Document Type : Research Article


1 Ferdowsi university of Mashhad

2 Ferdowsi University of Mashhad

3 Azad University of Mashhad

4 Ferdowsi of Mashhad


Introduction: The behavior of daily changes of relative humidity is quite variable. We first draw the curve of this variable on a normal day. And it can be seen that the distribution of this variable is not normal. The curve of this variable is a skewed curve to the right. Therefore, the equal coefficients could be used only as an approximation for estimating the daily average of relative humidity. Climatic conditions of the meteorological stations are also another parameter to be considered. This research presents a new method for estimating the daily average of relative humidity in three climatic regions of Iran. The patterns for the sample stations in each climatic region were presented separately.
Materials and Methods: E. Eccel (2012) developed an algorithm to simulate the relative humidity of the minimum daily temperature in 23 weather stations in the ALP region of Italy. In this research, the base pattern was calibrated by temperature and precipitation measurement. Ephrath, et al. (1996) developed a method for the calculation of diurnal patterns of air temperature, wind speed, global radiation, and relative humidity from available daily data. During the day, the air temperature was calculated by:





Where S(t): Dimensionless function of time, DL: Day Length h, LSH: the time of maximum solar high h, ta: current air temperature, P: the delay in air Tmax with respect to LSH h. Farzandi, et al. (2012) presented more accurate patterns for estimating daily relative humidity from the humidity of Iranian local standard hours and daily precipitation variables, the minimum, maximum, and average daily temperature in coastal regions. The purpose was to present linear and nonlinear patterns of daily relative humidity separately for different months (12 patterns) and annually in coastal regions (the Caspian Sea, the Persian Gulf, and the Oman Sea).Mirkamandar, et al. (2020) modified new patterns of diurnal temperature based on climatically clustering in Iran. The final pattern has an interception and new coefficients to estimate the daily average of temperature. Rezaee-Pazhand, et al. (2008) introduced new patterns for estimating the daily average temperature in arid and semiarid regions of Iran. The final pattern has an interception and new coefficients to estimate the daily average of temperature.



Veleva, et al. (1996) showed that the atmospheric temperature-humidity complex (T-HC) of sites located in a tropical humid climate cannot be well characterized by annual average values. Better information is given by the systematic study of daily changes of temperature (T) and relative humidity (RH), which can be modeled by linear and parabolic functions. Farzandi et al. (2011) divided Iran into three climatic clusters. Which were used in the present work. First, a classification that provides climatological clustering. This clustering was used the data of annual relative humidity, temperature, precipitation, altitude, range of temperature, evaporation, and three indices of Demartonne, Ivanov, and Thornthwaite. Iran was partitioned into three clusters i.e. coastal areas, mountainous range, arid and semi-arid zone. Several clustering methods were used and the around method was found to be the best. Cophenetic correlation coefficient and Silhouette width were validation indices. Homogeneity and Heterogeneity tests for each cluster were done by L-moments. The “R”, software packages were used for clustering and validation tests. Finally, a clustering map of Iran was prepared using “GIS”. The data of 149 synoptic stations were used for this analysis. Systematic sampling was done to select sample stations. The linear regression model was fitted after screening and data preparation. A model was presented for estimating the daily average temperature in each climatic region and sampling stations in each cluster. The best models were presented by reviewing the required statistics and analyzing the residuals. The calibration and comparison of the presented patterns in this paper with commonly applied models were undertaken to calculate the mean squared error. “SPSS.22” software was used for analysis.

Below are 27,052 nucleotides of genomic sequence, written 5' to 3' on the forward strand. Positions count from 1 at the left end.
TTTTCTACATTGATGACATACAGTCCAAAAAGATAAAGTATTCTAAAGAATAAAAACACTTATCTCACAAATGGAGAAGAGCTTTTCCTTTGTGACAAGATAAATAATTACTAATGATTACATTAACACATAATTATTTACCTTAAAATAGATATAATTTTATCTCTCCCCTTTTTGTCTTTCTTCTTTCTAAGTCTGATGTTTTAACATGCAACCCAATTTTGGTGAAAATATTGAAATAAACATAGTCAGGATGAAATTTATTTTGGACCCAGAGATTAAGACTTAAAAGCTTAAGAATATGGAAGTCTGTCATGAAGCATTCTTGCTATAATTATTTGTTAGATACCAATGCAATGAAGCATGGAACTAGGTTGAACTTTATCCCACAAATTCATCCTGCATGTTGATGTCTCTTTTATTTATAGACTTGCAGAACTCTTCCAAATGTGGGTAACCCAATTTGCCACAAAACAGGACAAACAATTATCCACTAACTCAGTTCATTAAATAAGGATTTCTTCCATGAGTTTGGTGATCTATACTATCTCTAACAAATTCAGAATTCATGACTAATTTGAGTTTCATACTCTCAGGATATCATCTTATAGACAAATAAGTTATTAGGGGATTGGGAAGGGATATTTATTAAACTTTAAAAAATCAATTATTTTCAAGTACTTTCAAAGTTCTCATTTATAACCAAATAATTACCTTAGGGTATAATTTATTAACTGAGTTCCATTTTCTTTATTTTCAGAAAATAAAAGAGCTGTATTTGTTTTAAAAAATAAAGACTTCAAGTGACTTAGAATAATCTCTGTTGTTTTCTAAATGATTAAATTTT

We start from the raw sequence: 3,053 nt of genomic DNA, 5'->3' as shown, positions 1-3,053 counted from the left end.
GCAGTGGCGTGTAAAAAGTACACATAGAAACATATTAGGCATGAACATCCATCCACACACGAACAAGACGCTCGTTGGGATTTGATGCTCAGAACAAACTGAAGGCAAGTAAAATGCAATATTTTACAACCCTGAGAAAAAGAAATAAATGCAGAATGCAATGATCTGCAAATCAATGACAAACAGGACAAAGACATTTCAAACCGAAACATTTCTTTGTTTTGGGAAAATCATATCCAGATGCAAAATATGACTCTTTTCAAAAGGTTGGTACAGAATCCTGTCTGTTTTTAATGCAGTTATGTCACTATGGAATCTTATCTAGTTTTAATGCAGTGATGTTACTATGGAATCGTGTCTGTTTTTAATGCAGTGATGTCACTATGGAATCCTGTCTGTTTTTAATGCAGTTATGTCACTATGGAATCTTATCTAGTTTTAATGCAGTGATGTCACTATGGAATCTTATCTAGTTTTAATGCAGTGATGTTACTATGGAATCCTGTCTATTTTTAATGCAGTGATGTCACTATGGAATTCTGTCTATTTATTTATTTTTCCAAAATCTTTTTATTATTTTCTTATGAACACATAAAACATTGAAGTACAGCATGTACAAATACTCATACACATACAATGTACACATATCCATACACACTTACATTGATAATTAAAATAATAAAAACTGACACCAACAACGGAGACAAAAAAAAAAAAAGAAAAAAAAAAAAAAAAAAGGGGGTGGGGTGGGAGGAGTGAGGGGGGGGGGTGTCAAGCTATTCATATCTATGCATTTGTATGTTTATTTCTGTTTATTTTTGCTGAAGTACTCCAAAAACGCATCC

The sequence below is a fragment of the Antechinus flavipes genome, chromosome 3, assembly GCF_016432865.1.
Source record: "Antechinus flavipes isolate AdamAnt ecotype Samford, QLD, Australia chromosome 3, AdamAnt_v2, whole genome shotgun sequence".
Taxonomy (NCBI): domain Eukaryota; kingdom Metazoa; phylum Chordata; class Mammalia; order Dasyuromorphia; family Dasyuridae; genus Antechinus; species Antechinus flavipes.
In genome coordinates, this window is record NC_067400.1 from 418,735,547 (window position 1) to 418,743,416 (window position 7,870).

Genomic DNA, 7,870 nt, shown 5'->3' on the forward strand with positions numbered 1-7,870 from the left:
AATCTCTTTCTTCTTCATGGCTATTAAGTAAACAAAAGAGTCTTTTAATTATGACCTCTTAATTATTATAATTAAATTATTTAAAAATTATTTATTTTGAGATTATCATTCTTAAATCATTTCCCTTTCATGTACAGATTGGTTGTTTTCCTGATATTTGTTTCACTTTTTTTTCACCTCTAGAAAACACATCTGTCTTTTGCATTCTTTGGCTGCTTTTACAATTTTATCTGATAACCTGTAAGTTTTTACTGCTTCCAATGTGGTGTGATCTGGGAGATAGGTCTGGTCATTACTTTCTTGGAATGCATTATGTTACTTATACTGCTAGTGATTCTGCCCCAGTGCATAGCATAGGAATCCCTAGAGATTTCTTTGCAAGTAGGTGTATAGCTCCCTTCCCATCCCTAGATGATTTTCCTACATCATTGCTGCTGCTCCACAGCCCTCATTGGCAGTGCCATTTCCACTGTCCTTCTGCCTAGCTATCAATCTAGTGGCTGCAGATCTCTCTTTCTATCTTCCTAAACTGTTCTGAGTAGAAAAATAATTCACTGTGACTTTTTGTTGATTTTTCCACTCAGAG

Results and Discussion: The coefficient of determination (R2) and the Fisher statistics showed that the patterns had a good ability to estimate the daily average of relative humidity. The daily average of relative humidity patterns confirmed an interception in the equations. Standardized coefficients showed that predictor variables were not weighted in all of the patterns. The mean squares errors were a measure of the applicability of patterns. The accuracy of the estimating daily average of relative humidity recommended models in three climates was confirmed by calculating the mean squared errors. The proposed patterns of this study had less error than the common patterns.
Conclusion: The relative humidity at 3 pm was more effective in estimating the daily average. The independent assumption of the residual was confirmed with the acceptable value of Durbin-Watson statistics. The averages of the residuals in each pattern was zero. According to the graphs, stabilization of variance can be seen based on the residual on each pattern in each cluster. Proposed patterns were calculated according to mathematical principles. But the common patterns did not observe these mathematical principles. The mean squares errors (MSE) of proposed patterns were less than common patterns. Therefore, the patterns presented in this study are more powerful than common patterns.


Main Subjects

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